wed 24/04/2024

Joely Richardson on Shakespeare's Women, BBC Four | reviews, news & interviews

Joely Richardson on Shakespeare's Women, BBC Four

Joely Richardson on Shakespeare's Women, BBC Four

Talking heads say very little of interest

Joely Richardson, for whom Shakespeare is in the family DNA

Who better, you might think, than Joely Richardson, a member of the Redgrave acting dynasty, to front a programme about Shakespeare? He runs deep in the Redgrave-Richardson DNA, she told us, sitting in the Old Vic Theatre where her mother Vanessa Redgrave's arrival in the world in 1937 was announced onstage by Laurence Olivier, playing Hamlet to her grandfather Michael Redgrave's Laertes. It certainly trumps The Times' social pages.

Only what a peculiar programme this was, which certainly didn't do what it said on the tin. It was shown as part of the BBC's Shakespeare Uncovered season and Joely Richardson may have, as she told us, been brought up on Shakespeare, but she's not known as a great interpreter of his work and much of her recent career has been in films and on American television. She did have a great talking head to call on, though - her mother was a contributor.

There were lots of academics giving their tuppence worth too, but rather too many statements such as “Shakespeare never forgot his family” and "Shakespeare loved strong women”, which are neither provable nor believable. He may not have forgotten his family in the years he spent apart from them, he may have loved strong women, but equally he may not. And surely that is part of the beauty of the Bard: we don't have much of a clue what he thought about anything and so can interpret his writing in myriad ways.

Surely any number of female roles could have been chosen to show the exact opposite

The first half of the programme was about the importance of twins in Shakespeare's work, which one, er, expert posited was because he was the father of twins himself. No shit, Sherlock. Twins as a device go back to, oh, the Greeks and, as had already been established, Shakespeare wasn't around for much of his twins' lives anyway to examine their behaviour to use as the basis for his work, which - again, as far as we know - was largely not autobiographical.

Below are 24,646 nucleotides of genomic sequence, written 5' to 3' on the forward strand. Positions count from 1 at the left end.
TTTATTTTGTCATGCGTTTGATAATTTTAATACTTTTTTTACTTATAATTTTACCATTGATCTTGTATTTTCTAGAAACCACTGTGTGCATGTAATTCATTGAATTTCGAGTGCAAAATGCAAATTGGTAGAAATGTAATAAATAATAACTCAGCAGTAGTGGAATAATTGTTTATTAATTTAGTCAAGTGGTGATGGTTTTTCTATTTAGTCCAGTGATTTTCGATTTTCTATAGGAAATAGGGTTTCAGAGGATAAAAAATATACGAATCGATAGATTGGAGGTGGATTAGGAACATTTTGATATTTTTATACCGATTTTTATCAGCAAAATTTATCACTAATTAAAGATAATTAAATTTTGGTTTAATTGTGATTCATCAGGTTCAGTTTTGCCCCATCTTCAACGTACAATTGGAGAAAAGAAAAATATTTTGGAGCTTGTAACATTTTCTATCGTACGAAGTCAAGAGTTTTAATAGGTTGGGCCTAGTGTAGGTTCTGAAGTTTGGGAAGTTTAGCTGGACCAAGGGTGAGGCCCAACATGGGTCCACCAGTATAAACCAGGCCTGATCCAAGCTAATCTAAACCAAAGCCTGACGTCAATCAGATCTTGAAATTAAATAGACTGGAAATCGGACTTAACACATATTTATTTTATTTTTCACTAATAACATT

The time spent talking about twins was, I suspect, because one of the roles Richardson wanted to examine (when she finally got around to it) was a twin - Viola in Twelfth Night - and Rosalind in As You Like It. They were chosen to show how much Shakespeare liked strong women, but surely any number of female roles could have been chosen to show the exact opposite.

There's a crucial similarity between the two characters; both Viola and Rosalind spend much of their time disguised as men so this programme turned into a discussion about the importance of cross-dressing in Shakespeare because, as everybody knows, at the time female roles were played by boy apprentices in his company. Unless Shakespeare is now being claimed as a soothsayer who knew that within 50 or 60 years of his death female roles would be played professionally by women, any interpretation of what he may have intended for his female characters is anybody's guess.

What we do know is that his female characters have to be seen through the prism of his writing them to be acted by a boy - and where the disguise roles are concerned, a woman pretending to be man played by a boy pretending to be a girl. Freud was mentioned more than once in this context, but no one quite got to the nub of it, which rather sums up the programme. Not even the presence of the great Germaine Greer, whose book Shakespeare's Wife I heartily recommend, could lift this from being a dumbed-down, celebrity-led arts programme that had very little to say, and nothing new to impart.

Thankfully we got to see some fantastic clips of various actresses – including Redgrave, Felicity Kendal and Helen Mirren - playing Viola or Rosalind. But what a waste of some very talented people and of an hour of arts television.

There were lots of academics giving their tuppence worth with statements that were neither provable nor believable

Share this article


Rosalind isn't a twin - the closest family relation to her age is her cousin, Celia.

Yes, I thought the same. Although I must hasten to agree with the reviewer that the programme was lost and oddly executed. It might not be foolish to get one's facts right when calling for a higher brow of television.

Add comment


Get a weekly digest of our critical highlights in your inbox each Thursday!

Simply enter your email address in the box below

View previous newsletters